# Allegations and Mixtures

**Allegations and Mixtures**

In the context of quantitative ability, "allegations and mixtures" is a problem-solving concept related to finding the ratio in which two or more components of different strengths or qualities are mixed to form a mixture of a specified strength or quality. This concept is commonly encountered in various quantitative aptitude tests and competitive exams.

Here's a brief explanation of allegations and mixtures:

**Allegation:**

Allegation is a rule that helps find the ratio in which two or more components should be mixed to obtain a mixture of the desired strength. It assumes that the strength of the components is inversely proportional to the mixing ratio.

Components:

In allegations and mixture problems, there are multiple components, each having a specific strength or quantity. For example, these components could be different liquids, powders, or solutions with varying concentrations.

**Mixture:**

The mixture is the final combination obtained by mixing the components together. The objective is to determine the quantity or ratio of each component needed to achieve a particular desired strength or concentration.

Rule:

The rule of allegation states that if two components are mixed to form a mixture, and their quantities and strengths are represented by (A₁, A₂) and (B₁, B₂), respectively, then the ratio in which they should be mixed to obtain a mixture of a desired strength (M) is given by:

(A₁ - M) / (M - A₂) = (B₂ - M) / (M - B₁)

Solving an allegation problem involves finding the unknown value, which is either the quantity or the ratio of the components. Once the unknown value is determined, it can be used to calculate the required quantities to form the desired mixture.

Let's go through an example to illustrate how an allegation and mixture problem is solved:

**Examples:**

Example 1:

Suppose you have two containers of different types of fruit juices - orange juice and apple juice. The first container contains 10 litres of orange juice with a 20% concentration, and the second container contains 15 litres of apple juice with a 30% concentration. You want to mix these two juices to obtain a mixture with a 25% concentration. In what ratio should you mix the orange and apple juices?

Solution:

Let the ratio in which orange and apple juices should be mixed be x:y.

According to the rule of allegation:

(10x - 25y) / (25 - x - y) = (30y - 25x) / (x + y - 25) = 5y / 5x

=> x / y = 1 / 1

=> x = y

So, the orange and apple juices should be mixed in a 1:1 ratio to obtain a mixture with a 25% concentration. Therefore, 12.5 litres of each juice should be mixed to achieve the desired strength.

Example 2:

A chemist has two solutions of different concentrations: Solution A, which contains 40% acid, and Solution B, which contains 25% acid. How many litres of each solution should be mixed to get 20 litres of a new solution containing 30% acid?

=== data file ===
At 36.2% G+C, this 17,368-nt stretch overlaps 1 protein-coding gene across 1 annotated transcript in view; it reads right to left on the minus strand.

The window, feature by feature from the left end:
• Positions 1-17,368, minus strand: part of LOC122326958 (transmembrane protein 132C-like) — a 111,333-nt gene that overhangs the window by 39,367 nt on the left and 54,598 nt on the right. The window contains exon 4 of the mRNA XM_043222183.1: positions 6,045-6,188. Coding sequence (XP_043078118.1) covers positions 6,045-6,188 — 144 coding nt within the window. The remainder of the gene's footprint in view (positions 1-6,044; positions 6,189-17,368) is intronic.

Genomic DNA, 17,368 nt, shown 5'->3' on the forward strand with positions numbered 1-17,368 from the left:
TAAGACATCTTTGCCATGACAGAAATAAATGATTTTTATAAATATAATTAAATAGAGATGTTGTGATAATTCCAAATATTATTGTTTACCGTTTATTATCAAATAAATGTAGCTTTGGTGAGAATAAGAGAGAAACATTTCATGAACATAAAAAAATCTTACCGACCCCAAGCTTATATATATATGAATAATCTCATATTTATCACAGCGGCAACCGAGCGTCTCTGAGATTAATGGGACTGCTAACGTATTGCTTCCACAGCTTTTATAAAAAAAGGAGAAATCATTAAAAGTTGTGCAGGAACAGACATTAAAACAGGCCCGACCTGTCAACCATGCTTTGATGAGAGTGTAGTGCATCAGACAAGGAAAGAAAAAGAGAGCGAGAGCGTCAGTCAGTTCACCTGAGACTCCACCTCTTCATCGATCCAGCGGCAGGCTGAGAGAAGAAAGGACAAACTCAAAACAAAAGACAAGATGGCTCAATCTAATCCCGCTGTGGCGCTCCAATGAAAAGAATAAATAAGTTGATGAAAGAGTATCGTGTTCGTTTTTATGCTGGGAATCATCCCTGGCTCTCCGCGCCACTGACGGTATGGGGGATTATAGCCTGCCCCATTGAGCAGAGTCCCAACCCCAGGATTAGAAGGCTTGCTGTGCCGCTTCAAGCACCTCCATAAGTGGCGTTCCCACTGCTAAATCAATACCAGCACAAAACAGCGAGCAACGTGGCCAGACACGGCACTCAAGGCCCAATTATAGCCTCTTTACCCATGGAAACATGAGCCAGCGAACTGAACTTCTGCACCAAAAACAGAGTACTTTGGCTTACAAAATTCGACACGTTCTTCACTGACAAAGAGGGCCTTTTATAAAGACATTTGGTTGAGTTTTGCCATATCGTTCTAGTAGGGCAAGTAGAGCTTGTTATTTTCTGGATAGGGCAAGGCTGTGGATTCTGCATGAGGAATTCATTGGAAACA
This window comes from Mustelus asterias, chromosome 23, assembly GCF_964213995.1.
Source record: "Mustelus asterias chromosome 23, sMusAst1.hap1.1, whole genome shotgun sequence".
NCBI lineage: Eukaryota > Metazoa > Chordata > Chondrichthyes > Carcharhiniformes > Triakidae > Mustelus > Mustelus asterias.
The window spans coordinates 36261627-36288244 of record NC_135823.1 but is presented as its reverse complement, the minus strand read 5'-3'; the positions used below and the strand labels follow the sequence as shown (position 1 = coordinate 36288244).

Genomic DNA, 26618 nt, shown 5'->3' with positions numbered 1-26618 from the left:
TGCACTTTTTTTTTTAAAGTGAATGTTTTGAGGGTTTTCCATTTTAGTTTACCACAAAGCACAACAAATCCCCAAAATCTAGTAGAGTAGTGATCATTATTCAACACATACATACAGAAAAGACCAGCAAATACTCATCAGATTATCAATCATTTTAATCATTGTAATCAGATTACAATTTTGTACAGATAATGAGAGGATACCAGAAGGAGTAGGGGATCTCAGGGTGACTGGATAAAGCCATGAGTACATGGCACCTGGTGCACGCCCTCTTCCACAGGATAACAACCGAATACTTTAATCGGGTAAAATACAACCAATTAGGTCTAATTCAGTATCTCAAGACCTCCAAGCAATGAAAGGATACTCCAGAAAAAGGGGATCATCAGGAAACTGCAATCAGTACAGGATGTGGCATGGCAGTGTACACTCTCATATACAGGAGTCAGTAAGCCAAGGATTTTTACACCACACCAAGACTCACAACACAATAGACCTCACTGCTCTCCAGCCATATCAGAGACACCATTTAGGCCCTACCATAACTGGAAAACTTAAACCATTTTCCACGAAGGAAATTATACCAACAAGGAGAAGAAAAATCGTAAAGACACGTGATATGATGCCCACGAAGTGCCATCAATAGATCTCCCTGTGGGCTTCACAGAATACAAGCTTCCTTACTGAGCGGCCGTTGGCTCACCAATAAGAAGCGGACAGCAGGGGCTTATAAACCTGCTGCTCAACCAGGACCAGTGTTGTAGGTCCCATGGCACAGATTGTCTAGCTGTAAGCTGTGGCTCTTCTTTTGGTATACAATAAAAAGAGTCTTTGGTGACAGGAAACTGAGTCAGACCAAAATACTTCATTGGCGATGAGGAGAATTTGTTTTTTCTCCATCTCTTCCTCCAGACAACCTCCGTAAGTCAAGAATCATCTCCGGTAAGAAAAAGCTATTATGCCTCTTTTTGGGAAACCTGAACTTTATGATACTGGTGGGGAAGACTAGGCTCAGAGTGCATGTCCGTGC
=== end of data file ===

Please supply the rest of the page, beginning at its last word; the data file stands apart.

Let the quantity of Solution A be x litres and the quantity of Solution B be (20 - x) litres.

According to the rule of allegation:

(40x - 30(20 - x)) / (20 - x - x) = (30(20 - x) - 25x) / x

Solving for x:

(40x - 600 + 30x) / (20 - 2x) = (600 - 5x) / x

40x + 30x - 600 = 600 - 5x

75x = 1200

x = 16 litres (approx.)

So, 16 litres of Solution A (40% acid) and 4 litres of Solution B (25% acid) should be mixed to get 20 litres of a 30% acid solution.

Example 3:

A coffee shop owner has two types of coffee beans: Type X, which costs $12 per kg, and Type Y, which costs $8 per kg. How many kilogrammes of each type should be blended to create a 20 kg mixture worth $10 per kg?

Let the quantity of Type X coffee beans be x kg and the quantity of Type Y coffee beans be (20 - x) kg.

According to the rule of allegation:

(12x + 8(20 - x)) / (x + (20 - x)) = 10

Solving for x:

(12x + 160 - 8x) / 20 = 10

4x + 160 = 200

4x = 40

x = 10 kg

So, 10 kg of Type X coffee beans and 10 kg of Type Y coffee beans should be blended to get a 20 kg mixture worth $10 per kg.

Example 4:

A farmer wants to create a mixture of two types of fertilisers: Fertiliser A, which contains 10% nitrogen, and Fertiliser B, which contains 20% nitrogen. The farmer wants to make 100 kg of a mixture containing 15% nitrogen. How much of each fertiliser should be used?

Let the quantity of Fertiliser A be x kg and the quantity of Fertiliser B be (100 - x) kg.

According to the rule of allegation:

(10x + 20(100 - x)) / (x + (100 - x)) = 15

Solving for x:

(10x + 2000 - 20x) / 100 = 15

-10x + 2000 = 1500

-10x = -500

x = 50 kg

So, 50 kg of Fertiliser A (10% nitrogen) and 50 kg of Fertiliser B (20% nitrogen) should be mixed to get 100 kg of a 15% nitrogen mixture.

These examples demonstrate how to use the rule of allegation to solve mixture problems involving different types of components with varying strengths or concentrations.

Keep in mind that the rule of allegation assumes an inverse relationship between the quantity and strength of the components. So, as one component's quantity increases, its strength decreases, and vice versa.